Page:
5 Things We Must Do Better When This Thing Is Over

Matthew Wright offers suggestions for fellow Zoomed-out faculty instructors.

May 19, 2021
(Maria Stavreva/Digitalvision vectors/getty images)

One of my faculty friends is giving a talk today on more effective teaching on Zoom. I can imagine that her workshop will be a very helpful, positive learning experience, but -- and this is going to sound callous -- I just can’t do it. I am in between two Zoom classes and have a Zoom meeting to attend later. A Zoom meeting about better Zoom teaching is not where my head is at today.

Are we really going to stay on Zoom after the pandemic is over? And is the pandemic totally over? Of course, many of us want the answers to be “no” and “yes,” respectively. But the reality is still unclear. That said, I do believe we have turned the corner and a new normal awaits us. It’s time we start moving away from making online teaching better to figuring out how to be successful in a new world, with new rules and new challenges.

Not that I think Zoom is going anywhere. As chair and associate professor of physics at Adelphi University, I was teaching online with my stylus and iPad years before the pandemic. If anything, the last year has improved my ability to offer effective virtual learning. But next year, I will be back in the classroom and will use Zoom only for one-off things.

Here are the five strategies I will be employing and recommend for my fellow Zoomed-out faculty.

  • Help our students relearn how to work together. Push all the mundane parts of the class online and get students together working on the whiteboard to solve problems in class and working in study groups outside class. Rearrange the classroom to force group interaction. Make them problem solve together, study together, take exams together. Collaboration is a vital soft skill. We have to build it back.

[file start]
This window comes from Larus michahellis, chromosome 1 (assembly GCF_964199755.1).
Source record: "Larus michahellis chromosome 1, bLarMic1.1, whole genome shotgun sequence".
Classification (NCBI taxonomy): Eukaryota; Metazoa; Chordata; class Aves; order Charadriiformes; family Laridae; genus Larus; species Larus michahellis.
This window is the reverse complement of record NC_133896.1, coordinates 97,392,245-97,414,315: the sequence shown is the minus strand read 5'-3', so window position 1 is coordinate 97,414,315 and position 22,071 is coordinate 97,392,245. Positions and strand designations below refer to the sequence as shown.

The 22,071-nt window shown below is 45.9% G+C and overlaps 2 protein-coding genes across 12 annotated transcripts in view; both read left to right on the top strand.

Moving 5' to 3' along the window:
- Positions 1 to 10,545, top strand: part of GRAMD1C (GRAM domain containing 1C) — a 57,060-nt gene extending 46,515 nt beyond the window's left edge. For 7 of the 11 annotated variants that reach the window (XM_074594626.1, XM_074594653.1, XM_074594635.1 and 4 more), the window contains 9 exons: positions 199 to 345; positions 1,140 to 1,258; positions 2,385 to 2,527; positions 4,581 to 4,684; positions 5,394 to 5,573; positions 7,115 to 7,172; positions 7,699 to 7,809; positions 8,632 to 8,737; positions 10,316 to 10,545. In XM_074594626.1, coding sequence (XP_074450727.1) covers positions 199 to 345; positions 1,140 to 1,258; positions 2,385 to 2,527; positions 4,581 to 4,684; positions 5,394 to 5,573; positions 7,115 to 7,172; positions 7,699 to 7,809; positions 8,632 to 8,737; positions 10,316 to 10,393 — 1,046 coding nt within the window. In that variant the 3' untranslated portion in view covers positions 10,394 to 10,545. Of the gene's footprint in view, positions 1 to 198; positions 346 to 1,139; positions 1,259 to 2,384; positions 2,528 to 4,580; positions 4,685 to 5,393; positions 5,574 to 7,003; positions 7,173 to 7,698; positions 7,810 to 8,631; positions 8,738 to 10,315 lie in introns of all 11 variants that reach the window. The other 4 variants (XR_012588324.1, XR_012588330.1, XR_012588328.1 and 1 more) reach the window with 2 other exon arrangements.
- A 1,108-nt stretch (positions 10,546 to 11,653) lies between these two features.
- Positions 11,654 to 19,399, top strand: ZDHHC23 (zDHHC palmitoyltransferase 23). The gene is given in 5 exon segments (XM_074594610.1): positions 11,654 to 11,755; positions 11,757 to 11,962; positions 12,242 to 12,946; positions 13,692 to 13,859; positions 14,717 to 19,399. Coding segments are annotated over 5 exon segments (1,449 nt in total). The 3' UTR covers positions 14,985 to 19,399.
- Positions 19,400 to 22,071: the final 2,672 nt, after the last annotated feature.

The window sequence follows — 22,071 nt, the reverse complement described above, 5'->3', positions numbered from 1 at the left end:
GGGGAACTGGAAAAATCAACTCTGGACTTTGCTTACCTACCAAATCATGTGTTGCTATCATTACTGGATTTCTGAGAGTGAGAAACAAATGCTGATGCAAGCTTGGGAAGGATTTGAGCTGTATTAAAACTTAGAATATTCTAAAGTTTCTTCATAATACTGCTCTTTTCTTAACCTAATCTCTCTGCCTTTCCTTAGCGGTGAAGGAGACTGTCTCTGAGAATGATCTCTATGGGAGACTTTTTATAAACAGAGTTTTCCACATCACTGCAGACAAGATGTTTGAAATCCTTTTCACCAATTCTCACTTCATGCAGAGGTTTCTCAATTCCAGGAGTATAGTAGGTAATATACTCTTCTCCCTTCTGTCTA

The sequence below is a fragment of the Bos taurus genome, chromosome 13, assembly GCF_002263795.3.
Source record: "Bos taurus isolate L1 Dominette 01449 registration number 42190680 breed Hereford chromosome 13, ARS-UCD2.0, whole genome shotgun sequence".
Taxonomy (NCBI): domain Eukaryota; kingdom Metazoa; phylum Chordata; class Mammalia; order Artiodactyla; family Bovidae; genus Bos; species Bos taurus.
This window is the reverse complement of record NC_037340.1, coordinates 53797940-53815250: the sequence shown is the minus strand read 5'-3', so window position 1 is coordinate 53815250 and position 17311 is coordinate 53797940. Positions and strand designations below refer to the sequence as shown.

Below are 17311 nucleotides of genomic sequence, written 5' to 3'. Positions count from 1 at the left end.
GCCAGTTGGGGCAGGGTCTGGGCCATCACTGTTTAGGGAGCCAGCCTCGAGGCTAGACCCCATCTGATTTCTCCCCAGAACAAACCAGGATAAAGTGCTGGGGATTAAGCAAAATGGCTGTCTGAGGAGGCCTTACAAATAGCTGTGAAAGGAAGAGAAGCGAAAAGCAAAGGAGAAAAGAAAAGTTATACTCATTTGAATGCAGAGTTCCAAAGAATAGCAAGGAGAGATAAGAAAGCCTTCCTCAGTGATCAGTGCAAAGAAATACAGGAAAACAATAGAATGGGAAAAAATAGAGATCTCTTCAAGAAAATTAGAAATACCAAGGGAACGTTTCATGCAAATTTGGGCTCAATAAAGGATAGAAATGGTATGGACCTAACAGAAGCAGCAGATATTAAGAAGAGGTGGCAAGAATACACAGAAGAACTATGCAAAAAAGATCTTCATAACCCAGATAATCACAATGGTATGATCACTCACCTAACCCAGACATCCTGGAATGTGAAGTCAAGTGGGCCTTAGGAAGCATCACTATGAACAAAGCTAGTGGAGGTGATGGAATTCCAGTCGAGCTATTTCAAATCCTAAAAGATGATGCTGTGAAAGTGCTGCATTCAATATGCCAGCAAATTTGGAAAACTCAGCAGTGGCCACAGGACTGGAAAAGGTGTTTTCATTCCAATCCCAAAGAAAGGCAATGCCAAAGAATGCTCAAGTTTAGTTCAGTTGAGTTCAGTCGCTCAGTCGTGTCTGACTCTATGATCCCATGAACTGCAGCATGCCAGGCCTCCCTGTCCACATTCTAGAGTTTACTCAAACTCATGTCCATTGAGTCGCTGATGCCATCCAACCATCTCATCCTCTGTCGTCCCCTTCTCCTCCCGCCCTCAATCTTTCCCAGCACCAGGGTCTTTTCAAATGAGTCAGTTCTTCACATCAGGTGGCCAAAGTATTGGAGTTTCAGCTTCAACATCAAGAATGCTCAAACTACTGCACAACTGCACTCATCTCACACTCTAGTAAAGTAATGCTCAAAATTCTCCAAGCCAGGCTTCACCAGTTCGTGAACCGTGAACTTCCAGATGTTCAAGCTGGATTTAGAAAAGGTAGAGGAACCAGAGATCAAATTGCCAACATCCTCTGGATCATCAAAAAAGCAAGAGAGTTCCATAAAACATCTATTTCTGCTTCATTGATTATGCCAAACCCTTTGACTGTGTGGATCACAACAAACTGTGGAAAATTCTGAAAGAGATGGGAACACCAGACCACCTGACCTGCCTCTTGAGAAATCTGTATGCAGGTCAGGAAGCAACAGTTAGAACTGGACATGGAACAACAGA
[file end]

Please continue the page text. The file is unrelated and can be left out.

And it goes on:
• Prioritize hands-on labs and hands-on learning. Get the students to do short-term labs. Get the students to do long-term labs. Get the students working in the lab every way possible. Have them connect what they are learning to what is out there. Promote in-person discovery in every way you can think of. Hands-on learning is the cure for a year of overly virtual learning.
  • Provide students with career development. We should take time out of science and other academic programs to give students an opportunity to connect with the possibilities awaiting them after college. For some reason, this tends not to be a popular idea. But at my university, we have started a corporate advisement team to connect students to jobs. We bring in speakers from companies and hope to later invite them to job fairs. This has led to some terrific career-building partnerships, like one with Brookhaven National Labs. Career work is not beneath academic work; it is an essential part of our teaching mission.
  • Flip your classroom. You now have a library of worked-out problems, mini-lectures, worksheets, activities and computational labs that you developed over the past year. Use them to get off Zoom. Before the pandemic, I was slowly moving to a fully flipped classroom, generating more and more content the students could do online before class. In the past year, the content gap has closed almost completely. After the pandemic, I will be ready to go fully flipped. Spend your limited classroom time doing what you’re good at: teaching.
  • Don’t ignore mental health. The last year of stress is going to be with us for a while. We experienced ups and downs and some very scary moments. Here in New York especially, many students lost family members or know someone who did. And everywhere they have been masked and socially distant for over a year. Take time to address how stressed-out students are. Offer more office hours. Connect them to campus resources. Walk them to counseling if you need to. And watch your own stress levels in the classroom. Build fun activities into classes. Destress as you teach. Use micro-affirmations in your class to offer a few words of encouragement to keep students engaged.

Opportunities for major overhauls in higher education don’t happen very often. Now that we are about to transition to a new normal, we all need to move past strategies for teaching during the pandemic -- and start rethinking how to succeed in the post-pandemic classroom.

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Matthew Wright is chair and associate professor of physics at Adelphi University in New York.


Matthew Wright

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